MAYVILLE - Barak Cornell has accepted a plea agreement that will shorten his sentence by 15 years after serving roughly six years of his recently overturned sentence.
According to David Foley, Chautauqua County district attorney, Cornell pleaded guilty to the entirety of the indictment, which included second-degree arson, second-degree criminal mischief and three counts of second-degree reckless endangerment. Cornell's 25-year sentence was recently overturned on appeal.
"We were advocating for a 14 to 15-year plea," Foley said. "The court committed to a cap of a 10-year determinate sentence, over my objections."
The sentence would also include a maximum five years of post-release supervision.
According to Ned Barone, Chautauqua County Public Defender, the plea was accepted the same day the jury was scheduled to be picked for the case.
"In essence, we're looking at a sentence that's much, much less than (25 years)," Barone said.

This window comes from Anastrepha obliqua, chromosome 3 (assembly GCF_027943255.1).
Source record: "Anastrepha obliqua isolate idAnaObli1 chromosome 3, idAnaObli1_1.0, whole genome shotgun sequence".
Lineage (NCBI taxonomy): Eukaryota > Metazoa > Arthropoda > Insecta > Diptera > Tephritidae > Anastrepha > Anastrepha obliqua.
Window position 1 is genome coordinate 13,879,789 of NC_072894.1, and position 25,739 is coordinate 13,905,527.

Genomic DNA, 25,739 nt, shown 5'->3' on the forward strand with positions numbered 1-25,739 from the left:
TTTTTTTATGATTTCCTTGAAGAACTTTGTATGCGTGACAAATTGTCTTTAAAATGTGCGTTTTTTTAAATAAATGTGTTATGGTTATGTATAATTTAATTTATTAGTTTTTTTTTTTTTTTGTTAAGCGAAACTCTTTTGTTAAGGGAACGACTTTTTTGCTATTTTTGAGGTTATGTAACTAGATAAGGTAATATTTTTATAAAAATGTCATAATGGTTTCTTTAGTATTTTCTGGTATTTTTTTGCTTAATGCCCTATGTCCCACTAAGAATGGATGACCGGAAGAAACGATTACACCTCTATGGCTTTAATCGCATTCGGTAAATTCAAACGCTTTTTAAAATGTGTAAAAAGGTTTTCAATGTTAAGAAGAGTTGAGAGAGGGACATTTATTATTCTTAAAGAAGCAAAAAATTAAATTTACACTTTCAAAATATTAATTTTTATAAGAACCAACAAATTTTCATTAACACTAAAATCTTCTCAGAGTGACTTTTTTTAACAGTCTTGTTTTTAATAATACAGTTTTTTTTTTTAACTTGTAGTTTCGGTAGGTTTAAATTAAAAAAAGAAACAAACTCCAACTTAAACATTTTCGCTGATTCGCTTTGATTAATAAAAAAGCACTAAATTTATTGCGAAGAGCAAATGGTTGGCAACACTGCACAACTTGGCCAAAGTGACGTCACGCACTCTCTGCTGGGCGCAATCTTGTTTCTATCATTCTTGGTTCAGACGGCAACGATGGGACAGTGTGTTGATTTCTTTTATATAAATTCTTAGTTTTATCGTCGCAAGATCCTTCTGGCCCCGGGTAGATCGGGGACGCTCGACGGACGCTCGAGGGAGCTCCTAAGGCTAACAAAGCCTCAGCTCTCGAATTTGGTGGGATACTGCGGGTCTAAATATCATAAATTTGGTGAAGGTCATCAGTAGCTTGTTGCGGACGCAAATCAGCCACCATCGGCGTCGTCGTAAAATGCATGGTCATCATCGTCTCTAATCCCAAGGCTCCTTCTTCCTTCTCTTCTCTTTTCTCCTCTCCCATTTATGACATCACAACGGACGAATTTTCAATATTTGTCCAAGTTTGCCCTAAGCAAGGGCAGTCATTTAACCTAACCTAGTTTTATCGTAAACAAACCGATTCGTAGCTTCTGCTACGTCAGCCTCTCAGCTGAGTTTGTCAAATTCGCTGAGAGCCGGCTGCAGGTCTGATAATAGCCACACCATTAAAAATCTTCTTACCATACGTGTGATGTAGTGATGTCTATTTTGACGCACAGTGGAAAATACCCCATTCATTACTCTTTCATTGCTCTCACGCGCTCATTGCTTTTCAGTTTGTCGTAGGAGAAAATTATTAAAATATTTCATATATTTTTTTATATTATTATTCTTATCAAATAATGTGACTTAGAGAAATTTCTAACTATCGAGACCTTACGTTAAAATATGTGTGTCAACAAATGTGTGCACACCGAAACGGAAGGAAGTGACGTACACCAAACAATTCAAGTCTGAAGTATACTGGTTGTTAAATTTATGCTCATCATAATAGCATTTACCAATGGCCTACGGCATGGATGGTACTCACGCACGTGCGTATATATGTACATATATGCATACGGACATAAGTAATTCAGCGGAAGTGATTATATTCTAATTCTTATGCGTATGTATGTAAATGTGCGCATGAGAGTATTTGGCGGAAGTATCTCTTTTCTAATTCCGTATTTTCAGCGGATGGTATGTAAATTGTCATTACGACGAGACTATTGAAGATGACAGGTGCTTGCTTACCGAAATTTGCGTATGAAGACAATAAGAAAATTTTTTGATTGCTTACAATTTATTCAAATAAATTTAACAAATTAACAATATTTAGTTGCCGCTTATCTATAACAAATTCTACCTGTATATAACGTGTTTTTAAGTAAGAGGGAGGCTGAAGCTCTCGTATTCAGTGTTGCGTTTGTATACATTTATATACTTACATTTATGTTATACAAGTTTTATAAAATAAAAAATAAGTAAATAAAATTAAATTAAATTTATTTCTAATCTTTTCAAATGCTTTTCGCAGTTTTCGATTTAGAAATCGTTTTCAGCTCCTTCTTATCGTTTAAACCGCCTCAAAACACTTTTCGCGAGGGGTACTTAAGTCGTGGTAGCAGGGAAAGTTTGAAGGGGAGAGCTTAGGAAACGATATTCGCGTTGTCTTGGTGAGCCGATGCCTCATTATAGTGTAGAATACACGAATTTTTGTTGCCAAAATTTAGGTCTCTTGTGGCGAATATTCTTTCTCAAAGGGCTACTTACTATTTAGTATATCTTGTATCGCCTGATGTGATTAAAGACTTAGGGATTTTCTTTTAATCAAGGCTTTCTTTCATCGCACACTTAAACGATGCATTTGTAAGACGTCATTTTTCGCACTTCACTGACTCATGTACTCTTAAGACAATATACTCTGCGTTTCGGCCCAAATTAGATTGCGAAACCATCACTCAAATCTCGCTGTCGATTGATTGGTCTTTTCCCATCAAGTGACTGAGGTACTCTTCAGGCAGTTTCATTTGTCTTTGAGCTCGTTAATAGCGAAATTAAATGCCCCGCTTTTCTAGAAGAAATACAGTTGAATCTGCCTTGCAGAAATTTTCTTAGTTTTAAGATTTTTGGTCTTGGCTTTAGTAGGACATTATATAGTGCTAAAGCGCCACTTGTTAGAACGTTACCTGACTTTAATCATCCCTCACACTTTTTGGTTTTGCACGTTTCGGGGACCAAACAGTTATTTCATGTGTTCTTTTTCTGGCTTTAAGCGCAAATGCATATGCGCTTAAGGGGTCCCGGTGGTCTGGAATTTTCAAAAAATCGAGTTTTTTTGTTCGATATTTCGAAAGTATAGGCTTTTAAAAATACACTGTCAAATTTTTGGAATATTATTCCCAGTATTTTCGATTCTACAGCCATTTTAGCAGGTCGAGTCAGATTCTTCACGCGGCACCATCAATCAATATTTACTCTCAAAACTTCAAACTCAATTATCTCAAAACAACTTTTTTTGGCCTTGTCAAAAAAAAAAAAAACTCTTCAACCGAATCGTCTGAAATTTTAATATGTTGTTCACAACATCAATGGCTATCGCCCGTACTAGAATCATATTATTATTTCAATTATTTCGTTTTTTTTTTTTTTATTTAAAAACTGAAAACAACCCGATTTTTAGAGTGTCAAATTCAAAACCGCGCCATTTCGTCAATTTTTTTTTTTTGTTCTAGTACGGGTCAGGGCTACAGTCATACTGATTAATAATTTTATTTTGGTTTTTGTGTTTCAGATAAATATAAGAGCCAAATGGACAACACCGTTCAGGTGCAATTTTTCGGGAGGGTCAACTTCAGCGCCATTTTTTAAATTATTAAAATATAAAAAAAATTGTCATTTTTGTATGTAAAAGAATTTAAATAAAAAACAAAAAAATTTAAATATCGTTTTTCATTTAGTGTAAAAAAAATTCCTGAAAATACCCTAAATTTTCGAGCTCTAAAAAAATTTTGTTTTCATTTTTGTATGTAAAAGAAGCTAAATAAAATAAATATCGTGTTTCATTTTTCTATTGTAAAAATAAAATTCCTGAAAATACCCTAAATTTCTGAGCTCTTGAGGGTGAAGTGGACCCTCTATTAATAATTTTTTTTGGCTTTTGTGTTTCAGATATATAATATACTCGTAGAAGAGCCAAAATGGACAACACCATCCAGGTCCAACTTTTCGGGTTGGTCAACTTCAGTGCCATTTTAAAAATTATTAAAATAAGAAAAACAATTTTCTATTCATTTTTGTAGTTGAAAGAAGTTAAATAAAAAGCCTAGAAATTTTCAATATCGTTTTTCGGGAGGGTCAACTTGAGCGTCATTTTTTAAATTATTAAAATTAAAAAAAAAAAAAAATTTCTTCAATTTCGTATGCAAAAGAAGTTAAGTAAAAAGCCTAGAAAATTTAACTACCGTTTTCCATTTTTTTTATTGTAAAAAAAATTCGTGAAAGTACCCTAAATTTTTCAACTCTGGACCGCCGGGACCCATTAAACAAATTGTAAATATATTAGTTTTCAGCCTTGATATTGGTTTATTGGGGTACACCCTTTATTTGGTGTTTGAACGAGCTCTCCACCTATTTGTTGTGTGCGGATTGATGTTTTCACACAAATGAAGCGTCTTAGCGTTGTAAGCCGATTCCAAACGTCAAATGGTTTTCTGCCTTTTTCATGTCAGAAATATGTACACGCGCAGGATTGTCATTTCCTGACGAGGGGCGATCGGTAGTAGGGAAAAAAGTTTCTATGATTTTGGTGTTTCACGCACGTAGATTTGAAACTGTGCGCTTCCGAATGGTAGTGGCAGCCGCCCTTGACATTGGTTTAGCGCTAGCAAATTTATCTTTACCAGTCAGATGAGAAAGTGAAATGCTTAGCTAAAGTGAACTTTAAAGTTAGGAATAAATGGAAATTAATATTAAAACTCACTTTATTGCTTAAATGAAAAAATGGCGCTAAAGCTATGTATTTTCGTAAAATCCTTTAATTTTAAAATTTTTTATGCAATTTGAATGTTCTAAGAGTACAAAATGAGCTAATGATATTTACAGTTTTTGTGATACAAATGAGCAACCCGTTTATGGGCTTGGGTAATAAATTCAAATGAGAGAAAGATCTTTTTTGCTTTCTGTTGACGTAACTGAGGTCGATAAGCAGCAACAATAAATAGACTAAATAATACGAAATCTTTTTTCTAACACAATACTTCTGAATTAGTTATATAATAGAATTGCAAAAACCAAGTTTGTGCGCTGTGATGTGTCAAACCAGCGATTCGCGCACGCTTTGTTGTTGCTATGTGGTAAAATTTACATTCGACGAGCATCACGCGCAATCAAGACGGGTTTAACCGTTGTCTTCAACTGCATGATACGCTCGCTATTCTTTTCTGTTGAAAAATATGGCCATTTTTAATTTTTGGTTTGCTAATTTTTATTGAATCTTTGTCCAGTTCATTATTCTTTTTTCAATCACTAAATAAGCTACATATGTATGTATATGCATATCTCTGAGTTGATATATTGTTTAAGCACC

The defense focused on bringing out "mitigating circumstances" in the case, according to Barone.
"Preparing for the trial, we took a different approach, which we believe without question gave us success in this matter," Barone said. "Mr. Cornell has maintained his innocence from the beginning."
Cornell first pleaded guilty to second-degree arson on Dec. 8, 2008, 11 months after he allegedly spilled fire accelerants on the deck of his neighbor's home and lit them with a cigarette. The neighbor, Jeff Lubi, was reportedly sleeping inside with his family at the time. All of the family escaped safely.
Despite Cornell's guilty plea and a sentence of 14 years in prison with five years of post-release supervision, the case was appealed and overturned on procedural grounds.
Cornell was convicted for a second time in April 2011, with the additional charges of third-degree criminal mischief and three counts of first-degree reckless endangerment, all leading to a maximum sentence of 25 years in prison and five years of post-release supervision.
In October 2013, this again was appealed and overturned on procedural grounds.
Barone, who was not involved in the case back in 2011, stated that these procedural grounds primarily dealt with evidence, wherein the appellate division believed "certain things were conducted incorrectly."
Cornell's sentencing is scheduled for Monday, July 14.